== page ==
Vietnam needs to have a more flexible monetary policy to prevent negative impacts on banks and enterprises during the second half of the year, experts said.
According to the National Assembly Committee for Economic Affairs, credit growth should be maintained at a reasonable level through the year end. Across-the-board lending restrictions are not advisable, the committee said.
Ha Van Hien, chairman of the committee, said in at a meeting in Hanoi Thursday that many companies had faced more difficulties this year due to limited credit access and high borrowing costs. He said a number of companies even had to halt operations or shut down completely.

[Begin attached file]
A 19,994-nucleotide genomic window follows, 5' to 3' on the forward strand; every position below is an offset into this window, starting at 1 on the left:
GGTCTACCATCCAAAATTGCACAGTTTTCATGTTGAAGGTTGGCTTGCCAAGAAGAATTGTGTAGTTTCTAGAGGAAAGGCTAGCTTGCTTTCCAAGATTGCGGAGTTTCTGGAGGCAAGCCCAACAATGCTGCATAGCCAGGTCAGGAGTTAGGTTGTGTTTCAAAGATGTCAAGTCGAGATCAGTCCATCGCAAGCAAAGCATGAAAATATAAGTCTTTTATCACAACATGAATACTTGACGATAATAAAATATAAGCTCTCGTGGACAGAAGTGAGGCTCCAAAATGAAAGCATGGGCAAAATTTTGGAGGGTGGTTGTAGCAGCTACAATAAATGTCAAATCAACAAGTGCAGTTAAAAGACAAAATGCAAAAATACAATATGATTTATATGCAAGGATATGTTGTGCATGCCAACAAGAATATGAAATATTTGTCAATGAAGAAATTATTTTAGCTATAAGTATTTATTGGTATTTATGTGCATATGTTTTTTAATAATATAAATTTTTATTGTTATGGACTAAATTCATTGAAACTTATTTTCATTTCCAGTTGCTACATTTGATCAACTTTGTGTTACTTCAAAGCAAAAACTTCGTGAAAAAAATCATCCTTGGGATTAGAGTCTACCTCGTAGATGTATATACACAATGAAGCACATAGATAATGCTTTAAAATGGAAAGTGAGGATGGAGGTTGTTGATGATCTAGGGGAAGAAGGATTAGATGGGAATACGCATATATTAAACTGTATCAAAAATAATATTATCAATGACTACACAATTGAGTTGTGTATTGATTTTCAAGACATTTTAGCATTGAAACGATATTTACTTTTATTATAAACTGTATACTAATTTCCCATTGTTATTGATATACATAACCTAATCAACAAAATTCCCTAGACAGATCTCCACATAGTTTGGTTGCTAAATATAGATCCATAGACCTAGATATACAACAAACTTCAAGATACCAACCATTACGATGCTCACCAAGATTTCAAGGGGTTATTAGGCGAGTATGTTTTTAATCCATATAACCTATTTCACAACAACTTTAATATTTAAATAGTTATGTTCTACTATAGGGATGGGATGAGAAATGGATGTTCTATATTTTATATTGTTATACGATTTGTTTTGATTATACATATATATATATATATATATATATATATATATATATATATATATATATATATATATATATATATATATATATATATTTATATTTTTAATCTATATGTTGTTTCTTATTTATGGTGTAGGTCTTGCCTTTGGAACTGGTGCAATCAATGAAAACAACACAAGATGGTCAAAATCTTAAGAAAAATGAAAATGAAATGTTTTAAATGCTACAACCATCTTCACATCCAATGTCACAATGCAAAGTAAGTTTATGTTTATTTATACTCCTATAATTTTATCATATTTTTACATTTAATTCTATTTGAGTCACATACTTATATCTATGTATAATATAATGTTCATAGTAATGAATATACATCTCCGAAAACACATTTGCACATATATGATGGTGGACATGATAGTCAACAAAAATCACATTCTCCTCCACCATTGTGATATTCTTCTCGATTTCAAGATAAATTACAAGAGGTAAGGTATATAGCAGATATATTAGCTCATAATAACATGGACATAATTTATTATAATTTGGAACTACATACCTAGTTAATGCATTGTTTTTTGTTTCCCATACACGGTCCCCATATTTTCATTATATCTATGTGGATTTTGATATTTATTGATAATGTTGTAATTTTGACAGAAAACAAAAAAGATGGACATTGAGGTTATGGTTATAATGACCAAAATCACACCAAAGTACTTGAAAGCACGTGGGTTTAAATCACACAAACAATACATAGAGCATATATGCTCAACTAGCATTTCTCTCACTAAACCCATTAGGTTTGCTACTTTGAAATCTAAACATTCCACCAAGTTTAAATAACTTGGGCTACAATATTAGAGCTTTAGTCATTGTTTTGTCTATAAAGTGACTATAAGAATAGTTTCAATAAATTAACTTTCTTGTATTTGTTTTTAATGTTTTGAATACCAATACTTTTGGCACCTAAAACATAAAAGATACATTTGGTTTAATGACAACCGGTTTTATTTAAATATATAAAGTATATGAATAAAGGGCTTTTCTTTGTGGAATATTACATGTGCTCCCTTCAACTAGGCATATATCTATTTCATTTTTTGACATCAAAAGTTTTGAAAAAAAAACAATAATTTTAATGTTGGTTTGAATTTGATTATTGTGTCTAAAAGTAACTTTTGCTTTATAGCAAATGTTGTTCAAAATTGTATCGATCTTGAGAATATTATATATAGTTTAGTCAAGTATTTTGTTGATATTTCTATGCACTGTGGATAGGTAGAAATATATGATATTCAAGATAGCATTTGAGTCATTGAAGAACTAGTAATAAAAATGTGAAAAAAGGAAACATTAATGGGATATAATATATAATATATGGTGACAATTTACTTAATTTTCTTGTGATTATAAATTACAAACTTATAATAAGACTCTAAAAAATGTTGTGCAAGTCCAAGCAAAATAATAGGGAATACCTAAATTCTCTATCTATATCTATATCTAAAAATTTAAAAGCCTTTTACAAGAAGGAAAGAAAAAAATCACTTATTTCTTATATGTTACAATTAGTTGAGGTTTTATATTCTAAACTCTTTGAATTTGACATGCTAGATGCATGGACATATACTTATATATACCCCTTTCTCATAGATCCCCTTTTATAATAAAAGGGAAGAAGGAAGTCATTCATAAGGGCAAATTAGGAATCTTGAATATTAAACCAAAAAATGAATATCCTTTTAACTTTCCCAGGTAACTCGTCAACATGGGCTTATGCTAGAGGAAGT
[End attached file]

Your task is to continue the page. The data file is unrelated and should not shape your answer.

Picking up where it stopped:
There was an estimate that around 30 percent of companies have gone bankrupt, Hien said, without saying where the statistics came from.
Other members of the committee suggested credit growth be at 23 percent, instead of the current target of 20 percent set by the government.
The Committee for Economic Affairs also expressed concerns over soaring inflation, which has far exceeded the original full-year target of 7 percent. It said high consumer prices are hurting many people, especially the three million poor households and 1.6 million others living on the verge of poverty.
Inflation almost hit 21 percent in June. Minister of Investment and Planning Vo Hong Phuc said Thursday that the government has raised the inflation target to 17 percent.
"Even this target requires efforts because it would be good enough to end the year with an inflation rate in the 17-18 range," he said.